International Students – Do They Feel Welcome?

International students have become increasingly important to the UK Economy, especially after the Tuition Fee price hike – with a massive drop of 50% for UK based part time students. International students (excluding the EU) made up 12% of all full-time Undergraduate entrants to English Higher Education providers in 2015/16.
The Government has recently been under fire for cracking down on international students remaining in Britain illegally – estimating that there were 100,000 students every year overstaying their visa- when this turned out to be only 4,600. So are International Students being made to feel welcome to come and study in the UK?
Data from SUMS Consulting and Reading University  suggest not. There were declines in the numbers of Undergraduate entrants to the UK from various countries – with India down by 2.8%, Nigeria down by 8.5%, Sri Lankan entrants are down a shattering 83% and numbers from Saudi have halved.
There was positive news from China however, with more than 15,000 students on Undergraduate courses in the academic year 2015/16, an increase of 2.5% on the previous year. Chinese students have also caused an increased the number of international students taking UK based Masters courses rising from 12% in 2007/8 to 26% in 2015/16.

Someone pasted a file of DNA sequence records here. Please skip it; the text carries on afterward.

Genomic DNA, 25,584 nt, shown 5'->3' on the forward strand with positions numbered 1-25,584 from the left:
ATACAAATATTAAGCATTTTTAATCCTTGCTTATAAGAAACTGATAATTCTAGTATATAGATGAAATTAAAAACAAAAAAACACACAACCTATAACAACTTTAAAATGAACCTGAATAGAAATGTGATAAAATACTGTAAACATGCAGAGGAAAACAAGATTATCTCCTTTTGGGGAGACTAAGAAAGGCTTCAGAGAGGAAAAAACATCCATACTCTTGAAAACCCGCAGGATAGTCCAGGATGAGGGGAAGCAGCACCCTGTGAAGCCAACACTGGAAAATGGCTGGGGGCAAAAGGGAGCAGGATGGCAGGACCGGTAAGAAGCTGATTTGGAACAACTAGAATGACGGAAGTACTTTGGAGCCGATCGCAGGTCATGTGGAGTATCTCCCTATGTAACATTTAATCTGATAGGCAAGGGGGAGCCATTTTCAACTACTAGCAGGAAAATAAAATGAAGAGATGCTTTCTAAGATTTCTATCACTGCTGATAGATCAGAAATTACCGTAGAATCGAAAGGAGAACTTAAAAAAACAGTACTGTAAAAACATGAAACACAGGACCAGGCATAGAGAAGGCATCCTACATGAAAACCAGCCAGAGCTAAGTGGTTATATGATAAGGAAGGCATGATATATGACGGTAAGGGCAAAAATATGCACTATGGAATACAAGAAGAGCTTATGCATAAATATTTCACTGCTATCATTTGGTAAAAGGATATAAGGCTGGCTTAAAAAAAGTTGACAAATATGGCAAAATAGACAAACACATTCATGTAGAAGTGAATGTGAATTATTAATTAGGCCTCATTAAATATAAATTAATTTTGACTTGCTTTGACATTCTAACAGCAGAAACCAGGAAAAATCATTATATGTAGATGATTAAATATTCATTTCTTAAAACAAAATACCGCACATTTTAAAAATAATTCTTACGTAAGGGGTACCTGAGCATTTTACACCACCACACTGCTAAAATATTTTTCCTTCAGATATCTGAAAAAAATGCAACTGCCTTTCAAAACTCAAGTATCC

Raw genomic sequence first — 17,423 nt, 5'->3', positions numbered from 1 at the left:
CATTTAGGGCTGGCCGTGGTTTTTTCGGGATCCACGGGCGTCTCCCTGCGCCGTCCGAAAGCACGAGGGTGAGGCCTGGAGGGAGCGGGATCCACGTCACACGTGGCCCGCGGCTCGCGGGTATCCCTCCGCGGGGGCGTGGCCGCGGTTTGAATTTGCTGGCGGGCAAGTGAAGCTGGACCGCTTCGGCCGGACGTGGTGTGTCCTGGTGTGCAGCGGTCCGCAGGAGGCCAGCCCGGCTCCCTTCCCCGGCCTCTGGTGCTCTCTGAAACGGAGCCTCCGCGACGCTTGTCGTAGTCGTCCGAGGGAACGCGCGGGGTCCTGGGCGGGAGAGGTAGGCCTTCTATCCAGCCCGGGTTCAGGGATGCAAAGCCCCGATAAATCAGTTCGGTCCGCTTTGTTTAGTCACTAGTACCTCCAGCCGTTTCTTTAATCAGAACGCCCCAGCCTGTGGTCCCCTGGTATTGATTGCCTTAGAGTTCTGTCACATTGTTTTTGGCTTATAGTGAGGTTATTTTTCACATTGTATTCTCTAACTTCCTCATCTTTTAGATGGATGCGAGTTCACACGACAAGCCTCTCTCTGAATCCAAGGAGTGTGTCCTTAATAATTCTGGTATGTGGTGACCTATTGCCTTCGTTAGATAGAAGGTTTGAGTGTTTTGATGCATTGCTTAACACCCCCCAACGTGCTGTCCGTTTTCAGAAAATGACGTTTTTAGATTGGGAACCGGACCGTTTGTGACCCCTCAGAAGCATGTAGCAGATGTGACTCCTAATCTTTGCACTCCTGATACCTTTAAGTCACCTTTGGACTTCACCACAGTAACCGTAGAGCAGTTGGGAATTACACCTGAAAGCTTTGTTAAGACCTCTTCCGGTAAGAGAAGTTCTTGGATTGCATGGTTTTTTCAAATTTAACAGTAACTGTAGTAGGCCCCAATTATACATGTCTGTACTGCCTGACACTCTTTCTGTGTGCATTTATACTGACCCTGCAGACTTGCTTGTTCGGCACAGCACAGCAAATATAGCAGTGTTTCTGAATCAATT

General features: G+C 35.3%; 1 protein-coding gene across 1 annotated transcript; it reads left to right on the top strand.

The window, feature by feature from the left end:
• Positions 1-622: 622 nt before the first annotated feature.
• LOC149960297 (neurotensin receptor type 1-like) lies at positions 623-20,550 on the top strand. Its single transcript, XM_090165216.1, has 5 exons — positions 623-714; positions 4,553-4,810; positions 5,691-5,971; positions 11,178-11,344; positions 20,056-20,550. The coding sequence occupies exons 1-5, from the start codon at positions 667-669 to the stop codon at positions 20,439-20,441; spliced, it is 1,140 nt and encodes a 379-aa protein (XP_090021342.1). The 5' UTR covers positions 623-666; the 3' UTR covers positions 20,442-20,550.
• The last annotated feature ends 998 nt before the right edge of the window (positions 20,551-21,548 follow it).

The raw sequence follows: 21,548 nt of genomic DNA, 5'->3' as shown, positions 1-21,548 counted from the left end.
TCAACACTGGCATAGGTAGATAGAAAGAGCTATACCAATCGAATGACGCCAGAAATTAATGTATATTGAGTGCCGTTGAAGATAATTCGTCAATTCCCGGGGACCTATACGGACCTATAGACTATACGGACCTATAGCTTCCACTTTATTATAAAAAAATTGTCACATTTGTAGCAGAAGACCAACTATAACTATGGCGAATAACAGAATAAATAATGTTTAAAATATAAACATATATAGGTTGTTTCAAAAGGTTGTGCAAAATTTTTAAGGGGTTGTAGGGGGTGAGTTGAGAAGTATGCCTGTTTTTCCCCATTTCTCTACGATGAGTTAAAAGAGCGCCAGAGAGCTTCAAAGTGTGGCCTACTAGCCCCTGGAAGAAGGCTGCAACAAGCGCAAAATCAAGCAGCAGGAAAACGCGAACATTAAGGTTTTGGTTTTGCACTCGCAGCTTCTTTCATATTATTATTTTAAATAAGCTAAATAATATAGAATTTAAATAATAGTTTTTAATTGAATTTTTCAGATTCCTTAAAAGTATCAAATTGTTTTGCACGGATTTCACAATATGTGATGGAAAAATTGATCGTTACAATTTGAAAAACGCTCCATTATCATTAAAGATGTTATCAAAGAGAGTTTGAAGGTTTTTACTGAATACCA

Research has found that in 2014/15 international students paid an estimated £4.8 billion in fees to UK universities – which accounts for over 14% of total university income. A huge 88% (£4.2 billion) of this fee income was paid by students from outside the EU. Adding spending such as accommodation, travel, leisure activities etc. the amount generated annually by international students is £25.8 billion and they’re responsible for £10.08 billion of UK export earnings.
So, could we be trying harder to attract international students? It can be difficult and time consuming to attract students from countries such as China and Saudi as you will need someone fluent in the language, understands the process of these students applying for universities, understand the cultural aspects of these countries and now how to market to the potential students over there.
It sounds like a lot of work, but that’s where IEC Abroad comes in. University consultant specialists we advise students every day who want to study in the UK and are ready to make the move. With offices in Manchester, Dublin, Thailand, India, Jeddah, Riyadh and China we have fully trained specialists all over the world ready to speak to students local to them about your University.
There are still some spaces available at the British University Fair on the 4th November, where you can speak to over 500 students who want to study at UK universities – find out more here or email
Study in different countries